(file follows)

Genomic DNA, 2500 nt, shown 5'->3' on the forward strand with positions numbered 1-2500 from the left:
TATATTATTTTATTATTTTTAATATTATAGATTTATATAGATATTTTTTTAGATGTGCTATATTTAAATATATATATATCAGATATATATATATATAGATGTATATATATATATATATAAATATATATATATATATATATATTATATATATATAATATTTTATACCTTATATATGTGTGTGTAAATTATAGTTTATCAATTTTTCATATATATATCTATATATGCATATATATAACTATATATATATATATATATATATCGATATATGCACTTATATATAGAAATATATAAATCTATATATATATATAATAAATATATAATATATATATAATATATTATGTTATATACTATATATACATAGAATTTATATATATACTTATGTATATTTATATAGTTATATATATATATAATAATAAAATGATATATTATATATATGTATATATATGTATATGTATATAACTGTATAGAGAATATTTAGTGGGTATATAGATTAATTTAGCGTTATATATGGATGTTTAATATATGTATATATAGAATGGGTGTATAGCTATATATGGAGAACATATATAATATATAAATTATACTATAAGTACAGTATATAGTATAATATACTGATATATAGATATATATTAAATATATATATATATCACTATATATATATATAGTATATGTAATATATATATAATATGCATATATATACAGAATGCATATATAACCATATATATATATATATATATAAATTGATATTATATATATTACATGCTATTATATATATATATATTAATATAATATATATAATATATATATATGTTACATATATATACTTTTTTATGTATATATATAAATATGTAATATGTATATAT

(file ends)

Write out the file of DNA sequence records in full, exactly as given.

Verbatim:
Genomic DNA, 2500 nt, shown 5'->3' on the forward strand with positions numbered 1-2500 from the left:
TATATTATTTTATTATTTTTAATATTATAGATTTATATAGATATTTTTTTAGATGTGCTATATTTAAATATATATATATCAGATATATATATATATAGATGTATATATATATATATATAAATATATATATATATATATATATTATATATATATAATATTTTATACCTTATATATGTGTGTGTAAATTATAGTTTATCAATTTTTCATATATATATCTATATATGCATATATATAACTATATATATATATATATATATATCGATATATGCACTTATATATAGAAATATATAAATCTATATATATATATAATAAATATATAATATATATATAATATATTATGTTATATACTATATATACATAGAATTTATATATATACTTATGTATATTTATATAGTTATATATATATATAATAATAAAATGATATATTATATATATGTATATATATGTATATGTATATAACTGTATAGAGAATATTTAGTGGGTATATAGATTAATTTAGCGTTATATATGGATGTTTAATATATGTATATATAGAATGGGTGTATAGCTATATATGGAGAACATATATAATATATAAATTATACTATAAGTACAGTATATAGTATAATATACTGATATATAGATATATATTAAATATATATATATATCACTATATATATATATAGTATATGTAATATATATATAATATGCATATATATACAGAATGCATATATAACCATATATATATATATATATATAAATTGATATTATATATATTACATGCTATTATATATATATATATTAATATAATATATATAATATATATATATGTTACATATATATACTTTTTTATGTATATATATAAATATGTAATATGTATATAT